A recent study by political scientists Mala Htun (University of New Mexico) and S. Laurel Weldon (Purdue University) found that when it comes to ending violence against women, mobilizing feminist groups is the most effective path.
The study tracked policies in 70 countries over a 30-year period, concluding that the actions of autonomous feminist groups make the most lasting impact. “Movements explicitly trying to elevate women’s status and expand women’s opportunities” are the key to creating effective policy change. Expanding women’s opportunities and elevating their status lead to a decrease in violence as well as an increase in policies that counter violence against women. Movements by autonomous feminist groups are even more effective than getting women elected is (in fact, Htun and Weldon found not much correlation there at all).
The chief advisor for peace and security for UN Women, Anne-Marie Goetz, said of the study: “[It] strengthens the argument for building the capacity of women’s organizations and ensuring that they have an operating environment that enables them to advance their work.”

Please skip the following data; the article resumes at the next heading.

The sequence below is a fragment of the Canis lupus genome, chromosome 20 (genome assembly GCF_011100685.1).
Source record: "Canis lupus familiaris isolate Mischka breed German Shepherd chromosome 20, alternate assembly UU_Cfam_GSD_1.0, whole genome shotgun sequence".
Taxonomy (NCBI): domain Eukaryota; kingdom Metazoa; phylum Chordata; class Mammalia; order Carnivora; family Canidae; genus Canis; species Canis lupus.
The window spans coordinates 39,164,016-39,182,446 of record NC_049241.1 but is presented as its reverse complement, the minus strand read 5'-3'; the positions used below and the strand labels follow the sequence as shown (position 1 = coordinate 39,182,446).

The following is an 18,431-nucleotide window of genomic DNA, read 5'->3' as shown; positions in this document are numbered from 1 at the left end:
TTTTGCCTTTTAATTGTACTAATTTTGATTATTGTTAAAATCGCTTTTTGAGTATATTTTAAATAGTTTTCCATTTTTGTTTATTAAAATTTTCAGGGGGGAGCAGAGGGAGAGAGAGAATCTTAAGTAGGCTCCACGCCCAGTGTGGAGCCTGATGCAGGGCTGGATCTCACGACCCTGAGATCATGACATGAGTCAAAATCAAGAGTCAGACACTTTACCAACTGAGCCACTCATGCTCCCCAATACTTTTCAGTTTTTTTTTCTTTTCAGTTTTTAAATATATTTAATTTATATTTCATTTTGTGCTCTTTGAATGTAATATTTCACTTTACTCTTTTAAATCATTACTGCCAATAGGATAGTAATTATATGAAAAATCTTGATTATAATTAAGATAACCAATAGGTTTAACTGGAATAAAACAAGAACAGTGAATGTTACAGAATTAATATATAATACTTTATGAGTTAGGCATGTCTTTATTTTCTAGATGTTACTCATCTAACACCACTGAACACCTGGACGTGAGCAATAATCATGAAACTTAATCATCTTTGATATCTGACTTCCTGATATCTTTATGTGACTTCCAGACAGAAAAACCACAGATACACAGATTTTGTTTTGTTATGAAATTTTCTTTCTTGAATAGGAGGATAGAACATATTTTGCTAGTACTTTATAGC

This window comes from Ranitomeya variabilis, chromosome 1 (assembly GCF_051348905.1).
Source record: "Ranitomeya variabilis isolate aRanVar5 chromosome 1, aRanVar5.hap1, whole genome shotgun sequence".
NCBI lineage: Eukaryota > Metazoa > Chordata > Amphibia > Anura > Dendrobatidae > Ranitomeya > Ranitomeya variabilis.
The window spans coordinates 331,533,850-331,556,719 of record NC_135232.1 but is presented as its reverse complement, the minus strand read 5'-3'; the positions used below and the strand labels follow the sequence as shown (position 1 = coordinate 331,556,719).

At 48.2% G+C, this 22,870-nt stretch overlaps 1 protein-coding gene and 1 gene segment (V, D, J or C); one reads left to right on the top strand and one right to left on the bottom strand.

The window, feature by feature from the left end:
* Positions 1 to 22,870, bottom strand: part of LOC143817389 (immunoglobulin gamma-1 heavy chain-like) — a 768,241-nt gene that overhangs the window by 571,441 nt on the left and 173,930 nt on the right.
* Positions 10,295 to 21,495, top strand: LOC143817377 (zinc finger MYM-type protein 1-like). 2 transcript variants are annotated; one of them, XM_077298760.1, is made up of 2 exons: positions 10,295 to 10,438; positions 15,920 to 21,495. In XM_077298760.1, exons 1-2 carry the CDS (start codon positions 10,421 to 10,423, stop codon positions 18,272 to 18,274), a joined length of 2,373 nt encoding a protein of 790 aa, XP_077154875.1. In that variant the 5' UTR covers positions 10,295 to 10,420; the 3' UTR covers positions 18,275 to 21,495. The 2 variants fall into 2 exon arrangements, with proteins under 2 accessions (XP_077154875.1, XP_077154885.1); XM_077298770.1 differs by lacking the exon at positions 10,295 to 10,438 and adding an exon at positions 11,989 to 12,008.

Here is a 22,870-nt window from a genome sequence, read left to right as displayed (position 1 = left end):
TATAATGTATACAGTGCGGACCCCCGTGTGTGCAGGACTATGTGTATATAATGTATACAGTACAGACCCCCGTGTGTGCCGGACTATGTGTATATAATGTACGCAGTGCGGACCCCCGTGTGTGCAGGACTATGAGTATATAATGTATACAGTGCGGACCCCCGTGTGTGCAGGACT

Women Thrive has been a leader in the fight to end violence against women globally since its founding. We have always believed in order to solve gender-based violence (GBV), we need a comprehensive solution that not only includes prevention and response to GBV, but also elevates the status of women and expands economic opportunity. Htun and Weldon’s study affirms Women Thrive’s work and approach.
Additionally, by supporting our work, you help keep us independent. Women Thrive does not accept any government money, making us a credible watchdog. One way in which Women Thrive tries to elevate the status of women everywhere is by holding the government accountable. As governments shape and implement policies, we ensure that these policies will serve, protect, and empower women worldwide.
By supporting Women Thrive, you can combat violence against women and help women and girls live without fear. To learn more about combating GBV, read Htun and and Weldon’s study here. To learn more about Women Thrive and our issues, visit our website.